Barometer: Crisis Contained But More Economic Pain in Store

Financial Markets Outlook

Even though the banking sector’s troubles are unlikely to give way to an intense credit crunch, the global economy won’t emerge unscathed.

Asset allocation: crunch won't trigger big rate cuts

Aggressive monetary tightening from the US Federal Reserve and other major central banks has triggered turmoil in parts of the banking industry, inviting comparisons with the global credit crunch that upended financial markets 15 years ago.


We believe fears of a 2008-like financial crisis are overblown. Nevertheless, the economic convulsions resulting from bank closures in the US and the state-aided takeover of Credit Suisse in Europe will soon become apparent: global GDP growth will be slower and below its long-term potential over the rest of this year.


For all this, investors seem to be getting ahead of themselves in expecting the Fed to begin cutting interest rates by as soon as July. Like other central banks, the Fed’s hands are tied – high inflation will prevent it from providing monetary stimulus in the coming months even if it sees fit to introduce other short-term measures to ease strains in the banking system.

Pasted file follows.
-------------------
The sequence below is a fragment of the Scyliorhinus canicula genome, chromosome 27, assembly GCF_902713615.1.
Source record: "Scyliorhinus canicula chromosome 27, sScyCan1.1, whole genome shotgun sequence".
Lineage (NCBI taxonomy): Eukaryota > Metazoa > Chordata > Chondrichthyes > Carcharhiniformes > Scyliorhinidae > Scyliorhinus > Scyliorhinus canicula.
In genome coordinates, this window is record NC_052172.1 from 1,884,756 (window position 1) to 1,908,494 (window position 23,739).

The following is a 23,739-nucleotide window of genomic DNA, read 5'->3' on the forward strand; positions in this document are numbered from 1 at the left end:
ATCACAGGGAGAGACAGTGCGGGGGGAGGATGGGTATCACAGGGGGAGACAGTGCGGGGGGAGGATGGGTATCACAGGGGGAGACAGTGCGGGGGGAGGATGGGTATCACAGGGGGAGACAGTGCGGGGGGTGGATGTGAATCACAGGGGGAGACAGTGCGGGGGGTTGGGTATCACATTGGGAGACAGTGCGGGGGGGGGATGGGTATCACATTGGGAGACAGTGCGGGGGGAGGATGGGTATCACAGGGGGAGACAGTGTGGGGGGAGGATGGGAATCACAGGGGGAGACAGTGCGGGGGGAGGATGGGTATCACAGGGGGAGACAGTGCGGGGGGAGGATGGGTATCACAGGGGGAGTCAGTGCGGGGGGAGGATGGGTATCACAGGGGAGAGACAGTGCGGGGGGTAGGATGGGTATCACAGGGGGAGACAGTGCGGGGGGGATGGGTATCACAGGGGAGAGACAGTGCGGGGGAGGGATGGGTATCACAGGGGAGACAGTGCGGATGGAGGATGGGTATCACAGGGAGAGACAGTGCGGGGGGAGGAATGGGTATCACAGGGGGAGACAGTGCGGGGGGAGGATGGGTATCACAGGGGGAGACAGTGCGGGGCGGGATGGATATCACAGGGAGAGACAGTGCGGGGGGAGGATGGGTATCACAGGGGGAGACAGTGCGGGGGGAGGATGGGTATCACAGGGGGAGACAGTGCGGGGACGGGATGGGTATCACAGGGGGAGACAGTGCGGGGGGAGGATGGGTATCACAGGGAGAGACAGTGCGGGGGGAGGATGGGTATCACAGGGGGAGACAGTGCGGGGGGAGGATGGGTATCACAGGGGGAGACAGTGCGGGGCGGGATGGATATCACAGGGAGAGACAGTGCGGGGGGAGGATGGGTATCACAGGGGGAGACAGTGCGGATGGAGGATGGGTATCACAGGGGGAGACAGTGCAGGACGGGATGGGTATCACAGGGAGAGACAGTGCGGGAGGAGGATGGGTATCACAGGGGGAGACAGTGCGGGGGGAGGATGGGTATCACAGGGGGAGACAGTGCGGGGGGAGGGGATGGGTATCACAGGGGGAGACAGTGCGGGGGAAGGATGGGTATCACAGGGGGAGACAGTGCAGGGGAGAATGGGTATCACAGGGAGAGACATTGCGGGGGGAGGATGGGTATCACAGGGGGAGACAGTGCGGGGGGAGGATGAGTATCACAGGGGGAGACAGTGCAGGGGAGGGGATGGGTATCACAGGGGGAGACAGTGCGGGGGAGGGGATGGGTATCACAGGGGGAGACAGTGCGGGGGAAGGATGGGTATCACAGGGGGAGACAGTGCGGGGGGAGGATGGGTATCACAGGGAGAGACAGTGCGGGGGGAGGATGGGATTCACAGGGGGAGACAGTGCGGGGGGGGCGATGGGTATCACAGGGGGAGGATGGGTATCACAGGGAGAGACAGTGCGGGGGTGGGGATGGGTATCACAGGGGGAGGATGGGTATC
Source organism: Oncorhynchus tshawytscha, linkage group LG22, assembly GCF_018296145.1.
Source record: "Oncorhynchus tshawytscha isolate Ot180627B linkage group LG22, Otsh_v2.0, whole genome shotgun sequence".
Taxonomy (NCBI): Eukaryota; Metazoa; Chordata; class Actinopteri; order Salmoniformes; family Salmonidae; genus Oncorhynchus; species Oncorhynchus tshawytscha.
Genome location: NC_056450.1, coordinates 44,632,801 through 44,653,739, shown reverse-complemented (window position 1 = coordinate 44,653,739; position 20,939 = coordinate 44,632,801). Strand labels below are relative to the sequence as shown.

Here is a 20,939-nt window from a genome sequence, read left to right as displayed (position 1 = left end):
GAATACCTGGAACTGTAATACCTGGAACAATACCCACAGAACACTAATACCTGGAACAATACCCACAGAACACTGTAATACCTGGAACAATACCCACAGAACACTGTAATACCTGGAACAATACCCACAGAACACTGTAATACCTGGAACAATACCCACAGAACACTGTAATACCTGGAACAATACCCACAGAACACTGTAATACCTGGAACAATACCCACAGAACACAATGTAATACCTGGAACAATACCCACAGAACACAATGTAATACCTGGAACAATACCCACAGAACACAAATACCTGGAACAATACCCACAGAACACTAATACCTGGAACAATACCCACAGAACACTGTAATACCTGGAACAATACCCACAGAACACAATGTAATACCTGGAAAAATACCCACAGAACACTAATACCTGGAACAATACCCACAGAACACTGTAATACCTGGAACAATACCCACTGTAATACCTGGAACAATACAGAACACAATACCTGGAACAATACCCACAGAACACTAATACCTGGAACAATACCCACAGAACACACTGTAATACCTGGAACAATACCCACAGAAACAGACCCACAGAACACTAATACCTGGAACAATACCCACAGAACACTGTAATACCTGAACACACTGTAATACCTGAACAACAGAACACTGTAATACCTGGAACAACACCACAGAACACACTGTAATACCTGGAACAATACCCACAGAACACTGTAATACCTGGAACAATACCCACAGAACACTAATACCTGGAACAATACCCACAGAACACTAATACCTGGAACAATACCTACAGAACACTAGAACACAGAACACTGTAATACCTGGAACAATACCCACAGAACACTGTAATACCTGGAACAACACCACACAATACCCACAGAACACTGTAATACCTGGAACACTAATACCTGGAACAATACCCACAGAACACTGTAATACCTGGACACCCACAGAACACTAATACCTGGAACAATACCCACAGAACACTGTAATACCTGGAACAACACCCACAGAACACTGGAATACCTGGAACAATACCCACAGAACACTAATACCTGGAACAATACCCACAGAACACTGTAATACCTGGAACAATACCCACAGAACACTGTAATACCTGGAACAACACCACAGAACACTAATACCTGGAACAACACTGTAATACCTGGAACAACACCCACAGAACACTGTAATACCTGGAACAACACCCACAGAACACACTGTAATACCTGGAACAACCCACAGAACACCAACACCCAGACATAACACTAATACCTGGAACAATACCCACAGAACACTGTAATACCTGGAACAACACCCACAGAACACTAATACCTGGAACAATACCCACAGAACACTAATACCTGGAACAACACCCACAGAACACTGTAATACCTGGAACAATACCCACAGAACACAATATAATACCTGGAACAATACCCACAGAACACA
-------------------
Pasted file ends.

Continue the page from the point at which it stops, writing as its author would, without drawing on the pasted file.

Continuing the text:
The overly dovish scenario discounted by fixed income markets is one reason why we have downgraded bonds to benchmark weight. It’s a tactical move. Yields on shorter-dated government bonds have fallen too far, too fast. Cash moves up to overweight as a result.


Our expectations for a renewed bout of economic weakness, meanwhile, mean we remain underweight equities. Not only will stocks’ price-earnings multiples struggle to expand but corporate earnings also look set to stagnate as business conditions worsen.


Fig. 1 – Monthly asset allocation grid

April 2023

Source: Pictet Asset Management

Our business cycle readings show the banking crunch will weigh on economic growth over the medium term. GDP growth among advanced economies is on track to slow to 1 per cent this year from 2.7 per cent last year.


In the US, recent financial turmoil could prompt small to medium-sized banks – responsible for a third of total lending in the country – to tighten their credit standards, which in turn would weigh on consumption and business investment.


These lenders are likely to remain vulnerable as savers with an estimated USD8 billion of uninsured deposits could yet park this cash with larger, safer banks or seek other assets to secure higher yields, creating further losses on regional banks’ balance sheets.


Fig. 2 Liquidity mismatch